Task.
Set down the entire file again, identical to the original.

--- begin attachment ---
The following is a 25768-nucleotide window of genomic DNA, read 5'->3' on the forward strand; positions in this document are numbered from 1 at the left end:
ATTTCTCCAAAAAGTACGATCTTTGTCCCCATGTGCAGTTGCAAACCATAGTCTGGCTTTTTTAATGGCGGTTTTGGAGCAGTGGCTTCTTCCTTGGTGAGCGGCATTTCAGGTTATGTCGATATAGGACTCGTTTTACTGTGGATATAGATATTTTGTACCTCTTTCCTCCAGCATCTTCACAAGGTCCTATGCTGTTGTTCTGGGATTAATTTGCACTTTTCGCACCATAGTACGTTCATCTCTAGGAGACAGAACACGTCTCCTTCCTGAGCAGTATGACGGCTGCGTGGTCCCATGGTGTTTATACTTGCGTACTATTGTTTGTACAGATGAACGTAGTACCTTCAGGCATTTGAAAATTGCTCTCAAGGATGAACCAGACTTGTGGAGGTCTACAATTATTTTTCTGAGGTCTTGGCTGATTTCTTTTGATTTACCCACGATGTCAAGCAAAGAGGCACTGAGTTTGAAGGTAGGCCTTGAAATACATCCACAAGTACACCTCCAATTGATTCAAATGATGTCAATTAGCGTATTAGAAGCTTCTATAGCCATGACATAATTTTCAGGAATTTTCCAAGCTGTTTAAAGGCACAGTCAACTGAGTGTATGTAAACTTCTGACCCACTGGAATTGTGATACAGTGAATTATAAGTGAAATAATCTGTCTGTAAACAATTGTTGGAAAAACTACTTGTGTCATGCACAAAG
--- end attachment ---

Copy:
The following is a 25768-nucleotide window of genomic DNA, read 5'->3' on the forward strand; positions in this document are numbered from 1 at the left end:
ATTTCTCCAAAAAGTACGATCTTTGTCCCCATGTGCAGTTGCAAACCATAGTCTGGCTTTTTTAATGGCGGTTTTGGAGCAGTGGCTTCTTCCTTGGTGAGCGGCATTTCAGGTTATGTCGATATAGGACTCGTTTTACTGTGGATATAGATATTTTGTACCTCTTTCCTCCAGCATCTTCACAAGGTCCTATGCTGTTGTTCTGGGATTAATTTGCACTTTTCGCACCATAGTACGTTCATCTCTAGGAGACAGAACACGTCTCCTTCCTGAGCAGTATGACGGCTGCGTGGTCCCATGGTGTTTATACTTGCGTACTATTGTTTGTACAGATGAACGTAGTACCTTCAGGCATTTGAAAATTGCTCTCAAGGATGAACCAGACTTGTGGAGGTCTACAATTATTTTTCTGAGGTCTTGGCTGATTTCTTTTGATTTACCCACGATGTCAAGCAAAGAGGCACTGAGTTTGAAGGTAGGCCTTGAAATACATCCACAAGTACACCTCCAATTGATTCAAATGATGTCAATTAGCGTATTAGAAGCTTCTATAGCCATGACATAATTTTCAGGAATTTTCCAAGCTGTTTAAAGGCACAGTCAACTGAGTGTATGTAAACTTCTGACCCACTGGAATTGTGATACAGTGAATTATAAGTGAAATAATCTGTCTGTAAACAATTGTTGGAAAAACTACTTGTGTCATGCACAAAG